Update Dec 14 The documents originally belonged to Ronald Wayne, an original partner of Jobs and Wozniak who bowed out only 11 days after incorporating (ouch). According to Bloomberg, Wayne sold the papers for several thousand dollars (ouch again) in 1994 to Wade Saadi, who cashed in yesterday. Watch the Bloomberg interview with Saadi here.
Wayne has said he has no regrets about bowing out of Apple. Watch him interviewed 11 minutes into this PBS documentary.
Update 2 p.m. When the auctioner's fee is included, Bloomberg pegs the price at $1.59 million, almost a quarter-millon more than the final bid.
No word yet on who bought it.
Bloomberg includes this interesting tidbit about contract signee Ronald Wayne, who was the third founder of Apple along with Jobs and Wozniak:
Eleven days after signing the contract, Wayne withdrew as a partner. The move is documented by a County of Santa Clara, California, statement and an amendment to the contract, both of which were included in the Sotheby’s lot. Wayne received $800 for relinquishing his 10 percent ownership of Apple, according to the document. He subsequently received an additional payment of $1,500, according to Sotheby’s.
In an interview with Peter Jon Shuler a few months ago, Apple employee No. 12 Dan Kottke had this to say about Wayne's involvement with Apple:
...then there was the small item of the $30,000 worth of small parts that needed to be ordered. That was the point at which Ron Wayne, who was the third founding partner, got cold feet, because he had a mortgage to pay, unlike these 2 kids. He felt like he was the adult and he couldn’t keep up with these guys. When Steve Jobs told him he had ordered $30,000 worth of parts, that was a lot of money, and Ron backed out.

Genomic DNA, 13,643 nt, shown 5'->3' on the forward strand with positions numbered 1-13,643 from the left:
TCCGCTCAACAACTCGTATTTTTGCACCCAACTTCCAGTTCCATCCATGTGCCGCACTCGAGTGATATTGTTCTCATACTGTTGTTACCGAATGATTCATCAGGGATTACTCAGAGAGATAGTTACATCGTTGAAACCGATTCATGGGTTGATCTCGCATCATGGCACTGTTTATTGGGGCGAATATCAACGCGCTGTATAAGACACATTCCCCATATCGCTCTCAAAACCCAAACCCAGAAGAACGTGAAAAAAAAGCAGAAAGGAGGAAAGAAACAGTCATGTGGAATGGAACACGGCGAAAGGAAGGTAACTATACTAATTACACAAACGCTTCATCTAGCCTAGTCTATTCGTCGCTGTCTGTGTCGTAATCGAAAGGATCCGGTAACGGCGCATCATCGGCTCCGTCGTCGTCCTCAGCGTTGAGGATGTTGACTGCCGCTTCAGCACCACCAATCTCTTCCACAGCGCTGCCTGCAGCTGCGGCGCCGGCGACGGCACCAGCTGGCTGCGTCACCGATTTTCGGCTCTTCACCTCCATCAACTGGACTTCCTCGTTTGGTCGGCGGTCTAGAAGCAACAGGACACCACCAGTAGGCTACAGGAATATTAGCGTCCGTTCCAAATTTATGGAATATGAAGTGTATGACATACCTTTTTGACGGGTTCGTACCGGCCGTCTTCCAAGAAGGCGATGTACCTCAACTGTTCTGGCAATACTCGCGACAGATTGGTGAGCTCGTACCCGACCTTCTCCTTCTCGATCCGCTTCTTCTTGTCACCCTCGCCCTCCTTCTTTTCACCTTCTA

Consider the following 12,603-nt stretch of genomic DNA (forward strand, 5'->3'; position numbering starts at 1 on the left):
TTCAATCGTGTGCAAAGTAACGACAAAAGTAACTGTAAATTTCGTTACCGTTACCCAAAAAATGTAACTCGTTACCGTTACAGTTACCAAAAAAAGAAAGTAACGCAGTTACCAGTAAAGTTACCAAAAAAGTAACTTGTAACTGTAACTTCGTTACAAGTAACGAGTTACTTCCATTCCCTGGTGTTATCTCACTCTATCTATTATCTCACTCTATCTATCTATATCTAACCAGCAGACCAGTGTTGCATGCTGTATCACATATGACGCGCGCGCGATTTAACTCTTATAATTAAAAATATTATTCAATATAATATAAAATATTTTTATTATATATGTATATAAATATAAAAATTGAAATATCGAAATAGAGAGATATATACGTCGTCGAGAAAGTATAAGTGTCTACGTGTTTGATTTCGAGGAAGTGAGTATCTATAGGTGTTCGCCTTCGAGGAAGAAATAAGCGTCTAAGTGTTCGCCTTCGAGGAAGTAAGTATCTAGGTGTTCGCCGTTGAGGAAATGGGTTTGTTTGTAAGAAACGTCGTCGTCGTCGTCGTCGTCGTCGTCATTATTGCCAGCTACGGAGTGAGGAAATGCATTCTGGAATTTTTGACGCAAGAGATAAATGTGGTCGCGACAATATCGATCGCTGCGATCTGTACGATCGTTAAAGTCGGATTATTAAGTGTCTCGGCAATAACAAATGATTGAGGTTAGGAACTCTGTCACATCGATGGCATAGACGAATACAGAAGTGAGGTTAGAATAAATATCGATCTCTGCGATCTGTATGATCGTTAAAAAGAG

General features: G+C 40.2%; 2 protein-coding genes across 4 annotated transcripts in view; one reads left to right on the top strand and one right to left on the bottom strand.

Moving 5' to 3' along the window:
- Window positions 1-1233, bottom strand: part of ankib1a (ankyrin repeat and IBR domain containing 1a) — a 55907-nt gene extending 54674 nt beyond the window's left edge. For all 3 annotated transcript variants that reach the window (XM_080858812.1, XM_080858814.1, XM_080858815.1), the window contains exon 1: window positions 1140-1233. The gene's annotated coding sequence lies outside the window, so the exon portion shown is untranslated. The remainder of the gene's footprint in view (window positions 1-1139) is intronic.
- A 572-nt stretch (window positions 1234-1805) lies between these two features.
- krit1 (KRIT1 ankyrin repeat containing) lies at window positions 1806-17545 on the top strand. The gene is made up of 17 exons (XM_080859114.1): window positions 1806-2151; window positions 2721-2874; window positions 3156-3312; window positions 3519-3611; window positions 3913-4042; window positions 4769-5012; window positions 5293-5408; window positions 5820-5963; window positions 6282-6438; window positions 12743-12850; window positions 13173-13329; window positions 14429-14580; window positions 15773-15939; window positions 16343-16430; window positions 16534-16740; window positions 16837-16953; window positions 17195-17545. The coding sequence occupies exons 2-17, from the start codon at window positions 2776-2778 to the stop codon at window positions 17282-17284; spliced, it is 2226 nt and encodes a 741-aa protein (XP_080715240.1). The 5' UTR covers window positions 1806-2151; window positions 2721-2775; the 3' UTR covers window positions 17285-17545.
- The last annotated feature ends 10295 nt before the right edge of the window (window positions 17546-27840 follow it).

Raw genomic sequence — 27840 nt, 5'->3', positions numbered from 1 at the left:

I guess he's sort of the Pete Best of the personal computer age...
For the true SteveJobsaphilic, Sotheby's today auctioned off the April 1, 1976 contract, signed by Jobs, Woz, and Ronald Wayne, which established Apple as a company. Sotheby's estimated the value of the two typed documents -- Lot 241 -- at between $100-$150,000, but the bidding far surpassed that price with the winning bidding coming in at
$1,350,000 $1.59 million.
Man, hope they threw in an iPad or something...
KQED newscaster Joshua Johnson was the only person in the office geeky enough to not only notice this was going on, but to actually record it. Catch all the thrilling action below. We're working on getting John Madden to do a dramatic re-enactment...
Also, for a little background on the earliest days of Apple, check out Peter Jon Shuler's interviews with company employee No. 12 Dan Kottke.